MSF warns that supply delays of critical TB test will cost lives

A shortage of TB tests at this critical juncture will be disastrous.


The Stop TB Partnership's Global Drug Facility (GDF) communicated today (14 September 2022) that there could be significant supply delays of the critical GeneXpert TB test due to production constraints by Cepheid, the US based corporation that produces the test. The communication says that the delays are caused by COVID supply chain challenges and an increasing demand for GeneXpert TB tests. Countries placing larger orders may face delays of up to 6 months. The backlog of orders for TB tests is expected to last through March 2023. GDF facilitates global access to quality-assured TB diagnostics and treatments through a one-stop procurement and supply mechanism for national TB programs.  

Until additional suppliers enter the market, many TB testing services in low- and middle-income countries still rely exclusively on the GeneXpert TB tests supplied by Cepheid. With national programs in high TB burden countries working hard to ramp testing back up to the same or higher levels as before the COVID pandemic, any supply delays of TB tests by Cepheid are unacceptable, especially as the corporation seems to prioritise sales of COVID tests to wealthy countries over supplying TB tests to high TB burden countries.    

During the COVID pandemic, Cepheid saw 100% core revenue growth and passed US$2 billion in annual revenue in 2020. Cepheid’s annual revenue further increased in 2021 to $2.88 billion due to high demand for its combination "four-in-one" test to detect SARS-CoV-2, influenza A and B, and respiratory syncytial virus, which is almost exclusively used in high-income countries. This four-in-one respiratory test made up half of the 16 million COVID tests that were shipped in the second quarter of 2022, with COVID-only tests comprising the remainder.  

In addition to supply challenges, the persistent high price of GeneXpert tests have been a barrier to scaling up TB testing services in many countries. Despite available analysis that it costs Cepheid less than $5 to manufacture one GeneXpert test, Cepheid has been charging high TB burden countries double that price per TB test for more than ten years.

“A shortage of TB tests at this critical juncture will be disastrous”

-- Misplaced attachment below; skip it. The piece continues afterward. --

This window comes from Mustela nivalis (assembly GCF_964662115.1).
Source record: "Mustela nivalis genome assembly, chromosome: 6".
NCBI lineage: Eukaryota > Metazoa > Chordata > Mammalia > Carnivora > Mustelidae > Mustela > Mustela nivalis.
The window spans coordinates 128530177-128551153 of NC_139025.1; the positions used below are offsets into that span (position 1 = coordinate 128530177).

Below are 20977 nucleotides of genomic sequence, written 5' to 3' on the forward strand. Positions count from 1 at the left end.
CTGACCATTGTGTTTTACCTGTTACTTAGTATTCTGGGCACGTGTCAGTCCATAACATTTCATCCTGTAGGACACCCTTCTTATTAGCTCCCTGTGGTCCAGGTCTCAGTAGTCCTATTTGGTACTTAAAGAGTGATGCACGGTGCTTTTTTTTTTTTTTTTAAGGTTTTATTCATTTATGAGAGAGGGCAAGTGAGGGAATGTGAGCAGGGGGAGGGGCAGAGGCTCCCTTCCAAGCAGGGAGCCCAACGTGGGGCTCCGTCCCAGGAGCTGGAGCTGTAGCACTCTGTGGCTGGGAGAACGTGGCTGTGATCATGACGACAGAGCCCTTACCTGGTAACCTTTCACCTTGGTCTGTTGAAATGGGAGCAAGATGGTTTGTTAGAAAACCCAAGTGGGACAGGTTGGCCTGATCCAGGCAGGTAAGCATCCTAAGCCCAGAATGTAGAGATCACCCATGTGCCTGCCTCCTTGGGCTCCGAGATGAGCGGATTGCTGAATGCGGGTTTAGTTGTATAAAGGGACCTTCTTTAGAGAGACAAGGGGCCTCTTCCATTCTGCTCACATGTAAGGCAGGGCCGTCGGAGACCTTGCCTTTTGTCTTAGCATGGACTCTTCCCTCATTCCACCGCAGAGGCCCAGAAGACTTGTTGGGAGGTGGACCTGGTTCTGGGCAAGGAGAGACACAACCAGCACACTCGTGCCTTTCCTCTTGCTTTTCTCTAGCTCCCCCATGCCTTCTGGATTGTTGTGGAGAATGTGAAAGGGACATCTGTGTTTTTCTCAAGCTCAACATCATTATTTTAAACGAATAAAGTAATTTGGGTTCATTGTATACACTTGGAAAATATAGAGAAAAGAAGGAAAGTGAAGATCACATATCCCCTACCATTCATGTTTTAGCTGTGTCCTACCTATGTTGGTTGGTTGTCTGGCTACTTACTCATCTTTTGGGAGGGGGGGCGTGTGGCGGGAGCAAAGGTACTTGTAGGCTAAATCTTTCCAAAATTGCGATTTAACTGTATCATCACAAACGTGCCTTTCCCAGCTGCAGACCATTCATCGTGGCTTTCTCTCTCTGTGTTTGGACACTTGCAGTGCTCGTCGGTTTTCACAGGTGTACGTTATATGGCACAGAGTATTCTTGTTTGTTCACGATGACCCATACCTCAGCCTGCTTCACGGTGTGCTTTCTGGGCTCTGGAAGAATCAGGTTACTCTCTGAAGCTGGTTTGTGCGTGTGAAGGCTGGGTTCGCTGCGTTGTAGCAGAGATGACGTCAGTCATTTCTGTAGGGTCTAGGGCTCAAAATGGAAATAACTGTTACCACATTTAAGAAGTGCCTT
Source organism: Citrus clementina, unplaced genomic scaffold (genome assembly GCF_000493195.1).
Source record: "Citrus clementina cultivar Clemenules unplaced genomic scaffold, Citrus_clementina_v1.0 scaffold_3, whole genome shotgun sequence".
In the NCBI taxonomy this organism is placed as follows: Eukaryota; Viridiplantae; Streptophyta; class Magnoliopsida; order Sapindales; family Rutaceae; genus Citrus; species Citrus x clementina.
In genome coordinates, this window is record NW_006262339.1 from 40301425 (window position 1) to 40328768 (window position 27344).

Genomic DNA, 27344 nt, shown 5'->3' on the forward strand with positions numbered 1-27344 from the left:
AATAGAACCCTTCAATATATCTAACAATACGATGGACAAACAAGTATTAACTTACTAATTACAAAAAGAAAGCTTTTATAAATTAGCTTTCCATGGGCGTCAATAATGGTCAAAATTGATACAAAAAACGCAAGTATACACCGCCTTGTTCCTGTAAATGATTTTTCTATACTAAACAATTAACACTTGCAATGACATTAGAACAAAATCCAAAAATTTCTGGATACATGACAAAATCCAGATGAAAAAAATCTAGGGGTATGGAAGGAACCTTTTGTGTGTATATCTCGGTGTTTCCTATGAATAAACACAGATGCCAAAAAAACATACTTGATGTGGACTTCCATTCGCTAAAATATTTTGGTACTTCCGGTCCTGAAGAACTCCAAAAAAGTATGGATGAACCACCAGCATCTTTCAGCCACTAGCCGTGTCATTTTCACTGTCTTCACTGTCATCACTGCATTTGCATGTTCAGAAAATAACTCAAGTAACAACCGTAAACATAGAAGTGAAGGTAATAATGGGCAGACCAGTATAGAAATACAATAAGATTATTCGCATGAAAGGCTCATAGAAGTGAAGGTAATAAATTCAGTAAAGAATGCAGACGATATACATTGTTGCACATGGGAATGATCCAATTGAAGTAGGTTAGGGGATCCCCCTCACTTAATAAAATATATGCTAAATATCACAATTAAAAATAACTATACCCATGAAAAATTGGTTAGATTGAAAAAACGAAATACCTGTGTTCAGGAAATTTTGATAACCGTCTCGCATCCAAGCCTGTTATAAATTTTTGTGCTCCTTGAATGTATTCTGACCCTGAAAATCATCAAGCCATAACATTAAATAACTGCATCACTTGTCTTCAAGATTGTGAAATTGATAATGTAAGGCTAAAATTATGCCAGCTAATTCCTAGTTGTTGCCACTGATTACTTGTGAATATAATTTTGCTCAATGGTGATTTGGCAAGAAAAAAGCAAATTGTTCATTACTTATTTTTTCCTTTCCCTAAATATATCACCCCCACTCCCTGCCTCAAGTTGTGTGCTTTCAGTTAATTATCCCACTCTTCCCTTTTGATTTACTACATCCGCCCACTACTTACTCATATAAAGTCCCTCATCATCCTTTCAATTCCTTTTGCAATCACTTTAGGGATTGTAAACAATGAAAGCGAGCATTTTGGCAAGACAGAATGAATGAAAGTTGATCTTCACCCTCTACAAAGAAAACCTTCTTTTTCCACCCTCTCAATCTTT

Stijn Deborggraeve, Diagnostics Advisor, MSF Access Campaign, responded to the announcement:

“It is unacceptable that the US corporation Cepheid seems to prioritise selling COVID tests to wealthy countries over supplying high TB burden countries with TB tests. Delays in supply of TB tests are devastating to national TB programs in countries where the COVID pandemic has alarmingly reversed years of progress made in the fight against TB. Now more than ever, we need to see a doubling down on urgent actions to help countries to scale up TB testing services. A shortage of TB tests at this critical juncture will be disastrous.   

Despite Cepheid having seen an increase in its TB test sales volume year after year and a doubling of its annual revenue during the COVID pandemic, reaching over $2 billion, the corporation has kept the price of the TB tests locked in at $9.98 for more than a decade. It is estimated to cost Cepheid less than $5 to produce the test, but our repeated calls on Cepheid to reduce the price of the test to $5 have been consistently ignored.  

As a medical humanitarian organisation providing TB care in over 35 low- and middle-income countries, we have seen how many people are left undiagnosed for TB because of the COVID pandemic. Further delays in supplying this critical TB test will only cost more lives. At a time when national programs are seeking to scale up TB testing to at least pre-COVID levels, Cepheid must stop backsliding and prioritising profits over people’s lives and take urgent measures to ensure this TB test is available and affordable in all countries with a high TB burden.”  

Source: Médecins Sans Frontières (MSF)

To subscribe to the Weekly Newsletter of new posts, enter your email here:

By Médecins Sans Frontières

Published: Sept. 14, 2022, 4 p.m.

Last updated: Sept. 18, 2022, 8:53 p.m.

Print Share